I was 12 that spring when I planned to put it all together given the opportunity and enough time. It wasn’t long before I got my chance. We were off for Easter vacation when there still was such a thing, and my mother and sister decided to get out of the house on a Gold Circle excursion. A predecessor of the Target and Wal-Mart empires, it was large and varied enough to keep them occupied for the better part of the afternoon. I could not have been more excited.
Moments after I heard the car pull out of the driveway, I was upstairs in a flash. I had time, sure, but I was anxious for it to get started. Underwear, hose, a dress with a brown flowered skirt and white short-sleeve bodice, and tan flats. I combed my mop of hair down and adorned it with plastic barrettes. My sister had just discovered make-up, so lipstick, eye shadow, and a hint of blush went on as well. It all just felt right. It was time for a look.
From a very early age I realized I was different. I wasn’t exactly sure in what way, only that envied my sister’s dance classes and that fact that her clothes seemed to be a lot more ‘me’ than the crap I was usually consigned to. From the time I was five I was fishing old pantyhose out of my mother’s bedroom garbage where they languished beneath heaps of old cigarette butts emptied from the ash tray. This was the early 70’s and no one had put together yet the link between burning items consumed under flammable sheets and house fires, so try and read this in context.
I understood from long before through a number of embarrassing incidents that I was considered to be a boy, and therefore doing anything that smacked of girliness was deemed to be undesirable. It didn’t stop me of course, just made me careful. I took my opportunities where they lay, borrowing items from my mother and sister that I thought they would not notice, rescued items from the Am-Vets bag, and deftly maneuvered games of ‘truth or dare’ in my favor where I would be “forced” to don a dress or one of Laura’s dance recital outfits as my dare. This was all fun, but not enough.
My most frequent daydream was a ‘Home Alone’ scenario where my parents and sister would go out of town for a week or more and feel comfortable leaving me behind. As soon as they were safely out of town, I’d dress up as a girl and live the week like that. Our neighbors of course would never recognize me, such would be the powers of transformation, and assume I was just some girl the family hired to watch the house while everyone was gone. I’d take walks, shop, and no one would ever be the wiser, plus the exercise would get it out of my system. (I retained such delusion for more decades than I care to admit) It all seemed entirely within the realm of possibility except for the fact that my parents detested travel and would not have left a pre-teen home alone under any circumstances.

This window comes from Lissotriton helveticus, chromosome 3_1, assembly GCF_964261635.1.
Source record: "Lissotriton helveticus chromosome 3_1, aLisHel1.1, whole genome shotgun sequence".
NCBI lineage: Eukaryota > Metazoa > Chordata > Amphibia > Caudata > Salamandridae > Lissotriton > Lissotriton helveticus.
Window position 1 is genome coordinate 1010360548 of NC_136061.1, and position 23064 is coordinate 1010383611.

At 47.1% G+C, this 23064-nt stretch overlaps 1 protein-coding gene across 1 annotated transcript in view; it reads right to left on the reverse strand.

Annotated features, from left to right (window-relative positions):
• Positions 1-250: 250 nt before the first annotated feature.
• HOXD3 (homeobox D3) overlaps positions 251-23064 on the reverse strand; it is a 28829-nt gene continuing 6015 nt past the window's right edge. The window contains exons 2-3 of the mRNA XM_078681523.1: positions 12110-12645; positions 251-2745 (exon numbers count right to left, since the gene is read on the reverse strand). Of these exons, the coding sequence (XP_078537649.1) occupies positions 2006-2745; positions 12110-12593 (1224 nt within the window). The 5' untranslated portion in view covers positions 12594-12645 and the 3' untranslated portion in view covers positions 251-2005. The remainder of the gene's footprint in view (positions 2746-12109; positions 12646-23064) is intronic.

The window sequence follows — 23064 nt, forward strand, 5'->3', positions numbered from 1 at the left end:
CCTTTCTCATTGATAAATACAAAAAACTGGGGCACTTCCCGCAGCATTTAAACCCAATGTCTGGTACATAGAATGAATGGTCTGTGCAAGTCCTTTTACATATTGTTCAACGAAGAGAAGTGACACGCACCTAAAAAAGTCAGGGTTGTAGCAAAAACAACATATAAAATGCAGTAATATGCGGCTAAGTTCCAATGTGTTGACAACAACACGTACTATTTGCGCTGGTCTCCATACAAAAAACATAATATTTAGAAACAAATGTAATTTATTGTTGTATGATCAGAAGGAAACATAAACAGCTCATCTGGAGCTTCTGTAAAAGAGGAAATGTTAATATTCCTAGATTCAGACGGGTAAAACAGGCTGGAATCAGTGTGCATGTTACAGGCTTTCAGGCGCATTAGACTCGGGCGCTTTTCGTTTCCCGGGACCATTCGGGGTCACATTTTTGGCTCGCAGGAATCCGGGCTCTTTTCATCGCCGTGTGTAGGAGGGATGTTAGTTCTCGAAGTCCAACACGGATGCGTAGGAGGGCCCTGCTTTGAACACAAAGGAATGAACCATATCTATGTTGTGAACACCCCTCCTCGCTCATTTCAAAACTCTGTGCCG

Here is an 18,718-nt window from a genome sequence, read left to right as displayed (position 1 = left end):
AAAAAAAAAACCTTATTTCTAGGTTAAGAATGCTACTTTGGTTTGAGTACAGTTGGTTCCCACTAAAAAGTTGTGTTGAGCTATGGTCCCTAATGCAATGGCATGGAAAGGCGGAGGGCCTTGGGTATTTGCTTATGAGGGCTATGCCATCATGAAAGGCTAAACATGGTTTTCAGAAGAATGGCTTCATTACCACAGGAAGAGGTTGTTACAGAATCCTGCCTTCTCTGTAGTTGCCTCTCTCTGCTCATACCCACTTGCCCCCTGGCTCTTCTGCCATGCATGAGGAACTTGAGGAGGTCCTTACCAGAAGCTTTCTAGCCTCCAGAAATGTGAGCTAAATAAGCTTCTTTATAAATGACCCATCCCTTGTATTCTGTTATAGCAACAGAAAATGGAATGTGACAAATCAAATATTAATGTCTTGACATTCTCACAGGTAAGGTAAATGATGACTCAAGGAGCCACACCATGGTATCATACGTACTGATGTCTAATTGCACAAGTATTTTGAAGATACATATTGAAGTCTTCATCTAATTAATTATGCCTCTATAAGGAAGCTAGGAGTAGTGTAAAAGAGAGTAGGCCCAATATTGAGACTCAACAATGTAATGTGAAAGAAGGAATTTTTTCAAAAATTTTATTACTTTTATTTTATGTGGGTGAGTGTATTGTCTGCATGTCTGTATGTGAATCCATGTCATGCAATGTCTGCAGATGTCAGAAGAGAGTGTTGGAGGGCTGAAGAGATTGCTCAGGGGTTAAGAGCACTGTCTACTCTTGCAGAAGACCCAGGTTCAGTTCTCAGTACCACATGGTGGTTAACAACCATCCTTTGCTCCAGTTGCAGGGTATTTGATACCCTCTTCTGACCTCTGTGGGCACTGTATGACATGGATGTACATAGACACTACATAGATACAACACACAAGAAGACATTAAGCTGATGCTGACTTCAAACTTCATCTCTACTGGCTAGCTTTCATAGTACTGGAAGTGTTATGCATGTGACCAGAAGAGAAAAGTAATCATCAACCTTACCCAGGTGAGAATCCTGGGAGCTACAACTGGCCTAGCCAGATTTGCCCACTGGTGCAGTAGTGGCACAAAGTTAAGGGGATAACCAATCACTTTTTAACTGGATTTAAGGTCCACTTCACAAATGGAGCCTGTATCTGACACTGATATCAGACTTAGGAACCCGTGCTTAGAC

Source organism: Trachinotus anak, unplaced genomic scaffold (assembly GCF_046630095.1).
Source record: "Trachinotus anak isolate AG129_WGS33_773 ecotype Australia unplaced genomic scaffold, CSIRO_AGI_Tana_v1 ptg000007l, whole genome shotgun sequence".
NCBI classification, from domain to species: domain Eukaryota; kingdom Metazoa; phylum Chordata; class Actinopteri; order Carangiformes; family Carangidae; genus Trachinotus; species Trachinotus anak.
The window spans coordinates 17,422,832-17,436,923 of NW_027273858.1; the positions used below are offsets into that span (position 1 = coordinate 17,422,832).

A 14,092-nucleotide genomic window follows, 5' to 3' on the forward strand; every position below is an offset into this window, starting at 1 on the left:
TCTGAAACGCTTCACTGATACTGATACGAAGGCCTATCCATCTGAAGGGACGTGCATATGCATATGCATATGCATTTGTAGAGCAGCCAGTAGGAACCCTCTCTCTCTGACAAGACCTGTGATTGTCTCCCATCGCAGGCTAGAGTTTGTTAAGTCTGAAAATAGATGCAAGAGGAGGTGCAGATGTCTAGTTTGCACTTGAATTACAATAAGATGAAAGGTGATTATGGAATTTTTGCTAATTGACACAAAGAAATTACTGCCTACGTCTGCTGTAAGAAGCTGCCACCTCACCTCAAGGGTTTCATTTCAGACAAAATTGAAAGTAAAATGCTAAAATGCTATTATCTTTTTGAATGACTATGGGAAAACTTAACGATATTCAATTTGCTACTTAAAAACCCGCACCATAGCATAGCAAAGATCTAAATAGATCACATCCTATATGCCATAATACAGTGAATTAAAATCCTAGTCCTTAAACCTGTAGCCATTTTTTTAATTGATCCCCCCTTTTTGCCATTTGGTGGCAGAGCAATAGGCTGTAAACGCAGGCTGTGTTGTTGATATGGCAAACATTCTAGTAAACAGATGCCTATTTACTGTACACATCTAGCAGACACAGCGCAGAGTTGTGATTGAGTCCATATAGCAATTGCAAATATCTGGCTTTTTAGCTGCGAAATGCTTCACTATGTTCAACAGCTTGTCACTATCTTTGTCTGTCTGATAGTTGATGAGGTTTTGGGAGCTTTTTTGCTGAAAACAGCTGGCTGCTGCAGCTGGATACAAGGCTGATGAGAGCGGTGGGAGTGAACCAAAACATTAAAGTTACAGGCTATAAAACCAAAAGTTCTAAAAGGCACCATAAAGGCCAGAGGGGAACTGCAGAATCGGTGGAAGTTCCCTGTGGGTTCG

With mom and sister safely at the store I was finally realizing my dream of dressing up all the way. With a skip in my step, literally, I bounced down the stairs to check myself out in the mirror that hung behind the front closet door. I opened it up and stepped back to get a good look. Holy shit! Staring back at me was a real live no fooling girl. It had been one thing to look down at my legs in a pair of tights and assume the illusion they belonged to the opposite gender, but this was a whole new game. It was me looking back, really me!
Then it hit me, hard and for the first time. “It’s really me”, became, “Uh oh, I think that really is me. Oh shit, I think I’m supposed to be a girl!” My heart started pounding and I started shaking all over. It’s true I had never been super psyched to see the goofy looking kid with the bowl cut staring back at me in the mirror, but this, this I liked. A lot. I continued to shake and just couldn’t rip my eyes away. OK, but what I’m I supposed to do with this anyway? I didn’t have a whole lot of time to think about it because a moment later I heard a car door slam and the very distinctive cacophony of my mother and sister arguing.
That I managed to avoid wetting my panties was a feat unto itself, but that I somehow managed to fly up the stairs, hang the dress back up in the closet, return the hose and shoes, and dive into the bathroom with my clothes before they came through the front door should be recognized as a bona fine miracle by the Catholic church. Shaking like a leaf I scrubbed the makeup off my face using toilet paper so that the evidence could be flushed. I crept back to my room to read a bit and calm down before going down to face anyone. I was so afraid it would be written across my face.
Naturally I vowed to never ever again do anything that might remotely be considered girly. I cleansed my room of any pieces of clothing I had squirreled away and ran with great mighty strides toward anything masculine that was within my capability. This is the real reason I joined the basketball team and school and became heavily involved with the Boy Scouts. Enough testosterone pumping activities I figured and I’d accept my role as a manly He-man. I mean what else was I going to do?
This was the grand start to a twenty-eight year habit of tip toeing right up to the precipice a further realization before doing a complete about face and running full speed in the other direction. So many purges, near discoveries, risks taken, and finding ways of digging myself in ever deeper into an identity I would never really feel comfortable with. When I did remember what I saw in the mirror, a rarity, it seemed like it should be someone else. The truth was too much to bear.